I recognize fully the above discussion won’t solve our problems, but if our goal is to get heard, we need to start by listening. Last night, I shared with my sons that Senator Bernie Sanders is out talking with Republicans to hear what they are saying, so he can share his thoughts. I do not agree with everything Bernie says, but I have always appreciated his candor and being forthright with folks.

Wedge issues are designed to divide us. Often they are designed to sell fear which wins elections. Fear does not solve anything, so we must move past that and speak with others who may not hold our opinion.

Diplomatic Persistence


I have written several times about the dearth in customer service. For the most part, we must be the navigators of our own customer service. Without our diplomatic persistence, we may fail to be served. But, we do need help.

I have been involved the past few days with an entity trying to resolve an arbitrary decision on the part of an internal department which places a burden on me to recoup money owed to my family. I will spare the details, but to prevent them from doing it again on another set of transactions, we had to enlist the help of a customer service person and her manager as advocates.

The role I am being asked to play here is not new and will happen again with another entity. It may even happen with this one, but I sure hope not. Variations of both words in the title are key – diplomacy and persistence. Being a jerk will solve little and will make it harder to get advocacy. The customer service person I was speaking with was just the messenger. Yet, diplomacy also means tactfully sharing your frustration. You want them to agree with you that you have been wronged and she did.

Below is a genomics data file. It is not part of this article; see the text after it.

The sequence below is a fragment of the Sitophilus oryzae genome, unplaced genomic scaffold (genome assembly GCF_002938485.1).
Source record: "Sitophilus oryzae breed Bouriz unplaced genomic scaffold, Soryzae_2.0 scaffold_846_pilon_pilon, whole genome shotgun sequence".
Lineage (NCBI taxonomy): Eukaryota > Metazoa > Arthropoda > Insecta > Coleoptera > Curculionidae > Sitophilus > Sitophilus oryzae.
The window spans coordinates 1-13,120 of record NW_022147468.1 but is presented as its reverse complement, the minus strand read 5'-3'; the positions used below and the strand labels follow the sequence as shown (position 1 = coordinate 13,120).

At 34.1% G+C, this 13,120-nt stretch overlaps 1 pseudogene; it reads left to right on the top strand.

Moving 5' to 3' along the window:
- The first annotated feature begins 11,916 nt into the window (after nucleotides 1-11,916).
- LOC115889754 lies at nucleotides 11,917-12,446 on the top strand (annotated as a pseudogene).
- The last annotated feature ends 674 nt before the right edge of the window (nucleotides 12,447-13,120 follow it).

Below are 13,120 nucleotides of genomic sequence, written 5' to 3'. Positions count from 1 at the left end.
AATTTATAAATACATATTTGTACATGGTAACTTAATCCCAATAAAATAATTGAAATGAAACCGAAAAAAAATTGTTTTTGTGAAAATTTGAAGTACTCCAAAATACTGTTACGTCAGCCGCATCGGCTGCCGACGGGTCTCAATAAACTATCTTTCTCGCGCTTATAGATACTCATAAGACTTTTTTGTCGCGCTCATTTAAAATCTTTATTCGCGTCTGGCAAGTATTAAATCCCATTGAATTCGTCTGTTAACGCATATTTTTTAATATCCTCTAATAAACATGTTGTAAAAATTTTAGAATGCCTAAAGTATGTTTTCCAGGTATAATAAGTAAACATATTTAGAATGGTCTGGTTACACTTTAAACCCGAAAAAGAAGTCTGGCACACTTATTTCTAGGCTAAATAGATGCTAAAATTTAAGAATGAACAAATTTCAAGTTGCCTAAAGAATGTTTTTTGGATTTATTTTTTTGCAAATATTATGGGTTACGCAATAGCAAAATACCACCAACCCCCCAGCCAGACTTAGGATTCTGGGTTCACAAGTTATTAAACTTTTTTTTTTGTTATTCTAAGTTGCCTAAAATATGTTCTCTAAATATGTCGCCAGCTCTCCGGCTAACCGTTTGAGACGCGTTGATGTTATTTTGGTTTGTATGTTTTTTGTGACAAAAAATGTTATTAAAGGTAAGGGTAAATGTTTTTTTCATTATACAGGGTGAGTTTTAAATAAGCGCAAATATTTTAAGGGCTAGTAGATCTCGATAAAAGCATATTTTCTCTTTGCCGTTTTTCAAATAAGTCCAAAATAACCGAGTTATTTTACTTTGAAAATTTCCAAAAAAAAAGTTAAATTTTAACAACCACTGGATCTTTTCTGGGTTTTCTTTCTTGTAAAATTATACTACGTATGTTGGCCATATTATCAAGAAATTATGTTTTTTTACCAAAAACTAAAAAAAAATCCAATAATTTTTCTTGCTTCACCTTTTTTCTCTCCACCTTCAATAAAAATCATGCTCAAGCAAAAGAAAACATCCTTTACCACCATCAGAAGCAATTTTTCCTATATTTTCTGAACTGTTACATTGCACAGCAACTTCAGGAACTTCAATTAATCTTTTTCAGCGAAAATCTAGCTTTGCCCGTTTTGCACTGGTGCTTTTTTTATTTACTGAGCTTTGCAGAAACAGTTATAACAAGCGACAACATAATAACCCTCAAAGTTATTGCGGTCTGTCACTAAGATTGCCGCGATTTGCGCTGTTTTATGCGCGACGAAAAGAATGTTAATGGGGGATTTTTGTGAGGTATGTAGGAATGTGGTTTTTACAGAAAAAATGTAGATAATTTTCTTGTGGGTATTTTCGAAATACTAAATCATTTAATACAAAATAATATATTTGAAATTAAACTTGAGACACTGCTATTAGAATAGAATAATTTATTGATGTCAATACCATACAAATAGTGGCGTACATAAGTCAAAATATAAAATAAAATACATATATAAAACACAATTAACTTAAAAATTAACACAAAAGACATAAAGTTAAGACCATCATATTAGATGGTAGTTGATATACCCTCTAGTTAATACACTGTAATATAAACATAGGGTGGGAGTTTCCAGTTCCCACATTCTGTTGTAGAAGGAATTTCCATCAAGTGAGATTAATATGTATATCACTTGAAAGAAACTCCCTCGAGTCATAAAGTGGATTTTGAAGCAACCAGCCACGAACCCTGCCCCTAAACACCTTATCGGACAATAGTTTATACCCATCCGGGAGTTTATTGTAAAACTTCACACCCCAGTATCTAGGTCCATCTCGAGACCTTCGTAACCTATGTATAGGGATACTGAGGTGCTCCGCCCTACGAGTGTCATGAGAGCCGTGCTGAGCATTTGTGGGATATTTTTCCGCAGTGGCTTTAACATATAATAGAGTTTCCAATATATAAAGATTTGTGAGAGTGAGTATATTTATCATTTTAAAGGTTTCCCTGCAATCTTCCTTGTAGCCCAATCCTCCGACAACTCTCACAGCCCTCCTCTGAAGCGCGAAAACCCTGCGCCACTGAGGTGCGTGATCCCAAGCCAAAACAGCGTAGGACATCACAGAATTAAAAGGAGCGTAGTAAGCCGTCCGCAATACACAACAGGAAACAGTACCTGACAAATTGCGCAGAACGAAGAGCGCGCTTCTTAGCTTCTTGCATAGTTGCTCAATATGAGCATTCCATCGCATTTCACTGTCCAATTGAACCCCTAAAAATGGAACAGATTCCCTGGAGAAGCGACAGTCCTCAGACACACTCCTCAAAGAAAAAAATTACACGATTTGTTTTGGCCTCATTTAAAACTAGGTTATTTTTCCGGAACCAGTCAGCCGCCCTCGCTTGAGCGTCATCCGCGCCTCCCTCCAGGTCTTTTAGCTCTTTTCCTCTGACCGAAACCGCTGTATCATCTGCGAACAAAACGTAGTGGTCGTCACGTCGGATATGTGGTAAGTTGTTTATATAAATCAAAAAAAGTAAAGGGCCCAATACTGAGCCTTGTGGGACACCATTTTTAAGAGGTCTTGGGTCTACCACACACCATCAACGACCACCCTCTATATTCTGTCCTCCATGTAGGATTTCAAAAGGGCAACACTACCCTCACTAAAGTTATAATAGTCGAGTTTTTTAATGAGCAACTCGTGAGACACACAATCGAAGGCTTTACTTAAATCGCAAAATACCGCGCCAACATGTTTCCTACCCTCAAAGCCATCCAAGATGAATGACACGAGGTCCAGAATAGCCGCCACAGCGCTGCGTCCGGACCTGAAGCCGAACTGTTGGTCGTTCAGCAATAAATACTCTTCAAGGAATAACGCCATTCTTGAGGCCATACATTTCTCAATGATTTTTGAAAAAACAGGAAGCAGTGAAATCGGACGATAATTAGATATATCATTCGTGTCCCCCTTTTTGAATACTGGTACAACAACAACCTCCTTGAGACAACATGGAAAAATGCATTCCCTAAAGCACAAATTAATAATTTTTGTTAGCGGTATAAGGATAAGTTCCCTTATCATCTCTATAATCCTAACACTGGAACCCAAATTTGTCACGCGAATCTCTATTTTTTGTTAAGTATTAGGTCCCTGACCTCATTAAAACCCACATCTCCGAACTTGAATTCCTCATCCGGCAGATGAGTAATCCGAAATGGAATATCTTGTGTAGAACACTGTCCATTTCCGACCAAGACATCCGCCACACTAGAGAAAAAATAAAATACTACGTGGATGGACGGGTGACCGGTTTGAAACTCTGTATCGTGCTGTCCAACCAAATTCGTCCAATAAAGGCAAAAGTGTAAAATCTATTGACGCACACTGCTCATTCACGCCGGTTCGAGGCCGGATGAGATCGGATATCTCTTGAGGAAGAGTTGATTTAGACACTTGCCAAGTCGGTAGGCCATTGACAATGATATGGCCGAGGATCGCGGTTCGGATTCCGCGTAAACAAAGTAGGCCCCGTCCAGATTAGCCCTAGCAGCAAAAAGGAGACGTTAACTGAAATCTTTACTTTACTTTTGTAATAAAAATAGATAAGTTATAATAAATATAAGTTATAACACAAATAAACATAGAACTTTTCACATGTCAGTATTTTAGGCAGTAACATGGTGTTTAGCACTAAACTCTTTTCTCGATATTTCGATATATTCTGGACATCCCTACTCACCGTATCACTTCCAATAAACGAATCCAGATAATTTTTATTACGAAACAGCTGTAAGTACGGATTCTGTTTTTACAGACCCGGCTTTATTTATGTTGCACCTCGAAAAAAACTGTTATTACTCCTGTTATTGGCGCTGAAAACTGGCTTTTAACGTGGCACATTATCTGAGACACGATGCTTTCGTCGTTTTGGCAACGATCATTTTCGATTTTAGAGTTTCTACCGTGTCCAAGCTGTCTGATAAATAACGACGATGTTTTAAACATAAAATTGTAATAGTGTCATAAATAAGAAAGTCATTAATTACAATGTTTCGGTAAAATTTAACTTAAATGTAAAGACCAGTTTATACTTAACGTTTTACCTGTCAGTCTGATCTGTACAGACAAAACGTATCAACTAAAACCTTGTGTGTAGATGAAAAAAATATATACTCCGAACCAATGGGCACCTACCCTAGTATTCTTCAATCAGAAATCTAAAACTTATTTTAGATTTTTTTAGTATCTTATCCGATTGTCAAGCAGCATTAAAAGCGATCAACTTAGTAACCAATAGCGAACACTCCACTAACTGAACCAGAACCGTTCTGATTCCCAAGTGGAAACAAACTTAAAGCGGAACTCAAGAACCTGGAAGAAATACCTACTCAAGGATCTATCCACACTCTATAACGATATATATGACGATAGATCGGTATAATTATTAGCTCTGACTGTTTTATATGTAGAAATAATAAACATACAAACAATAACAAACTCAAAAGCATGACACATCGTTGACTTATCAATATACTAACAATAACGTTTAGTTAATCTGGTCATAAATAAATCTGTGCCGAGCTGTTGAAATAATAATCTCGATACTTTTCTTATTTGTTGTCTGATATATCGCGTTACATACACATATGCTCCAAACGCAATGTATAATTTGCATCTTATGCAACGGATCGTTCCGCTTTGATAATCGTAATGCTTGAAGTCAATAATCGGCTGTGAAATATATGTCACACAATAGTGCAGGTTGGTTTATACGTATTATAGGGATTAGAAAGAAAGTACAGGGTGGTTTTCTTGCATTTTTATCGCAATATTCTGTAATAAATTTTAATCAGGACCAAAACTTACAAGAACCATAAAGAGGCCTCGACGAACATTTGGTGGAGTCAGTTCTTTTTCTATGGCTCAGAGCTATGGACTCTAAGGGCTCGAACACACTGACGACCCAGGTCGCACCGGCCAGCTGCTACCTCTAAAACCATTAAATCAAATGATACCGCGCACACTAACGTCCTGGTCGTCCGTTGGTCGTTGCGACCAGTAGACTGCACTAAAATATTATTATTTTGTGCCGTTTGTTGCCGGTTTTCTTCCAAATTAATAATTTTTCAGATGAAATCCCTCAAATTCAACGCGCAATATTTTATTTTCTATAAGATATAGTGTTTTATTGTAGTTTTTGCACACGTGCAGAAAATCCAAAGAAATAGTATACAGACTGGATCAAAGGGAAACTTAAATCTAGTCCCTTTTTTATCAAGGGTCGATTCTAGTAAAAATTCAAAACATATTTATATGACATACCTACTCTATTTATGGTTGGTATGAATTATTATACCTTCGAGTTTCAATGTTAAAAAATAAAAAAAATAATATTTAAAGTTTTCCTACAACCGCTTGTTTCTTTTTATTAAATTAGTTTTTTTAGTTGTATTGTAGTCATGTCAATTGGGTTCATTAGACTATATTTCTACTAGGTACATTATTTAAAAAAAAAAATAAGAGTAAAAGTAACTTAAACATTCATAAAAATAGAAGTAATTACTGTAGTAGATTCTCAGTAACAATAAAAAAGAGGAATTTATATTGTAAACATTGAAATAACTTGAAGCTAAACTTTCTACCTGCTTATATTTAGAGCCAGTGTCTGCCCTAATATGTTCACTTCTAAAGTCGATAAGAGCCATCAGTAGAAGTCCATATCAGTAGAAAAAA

The persistence is vital as well. I often say in follow-up after a reasonable time, “I apologize for being a pest.” Also, the first answer may be “no” as it was in this case because of internal processes, so asking for further advocacy can help, especially when you are in the right. I understood why they did what they did in general for risk management, but our circumstances were unusual and did not fit their norm. So, the internal department’s action unwound something very easy made it more time-consuming and bureaucratic.

On the positive side, after much pleading and with the manager’s advocacy, we got a yes answer with a caveat. That is all I could ask for. I will still have to remedy with another vendor their first decision, but I hopefully prevented them from repeating the process. I am so very thankful to the two people who advocated for us. They are gems.

Customer service has to be customer centric. This situation was resolving a problem this organization caused by internal processes. The group that caused it was not being customer centric, but more risk averse. My wife pointed out that what about people who do not have an understanding of financial matters and accepted decisions that were not appropriate. Or, in this case, may not know to follow-up with the other vendor. They may end up being shortchanged because of an arbitrary decision by an internal group.

Diplomatic persistence is key, but so is knowing where you may have been wronged. But, without the former two words, your hope of getting resolution is lessened. My fingers are crossed that this remedy will remain holding.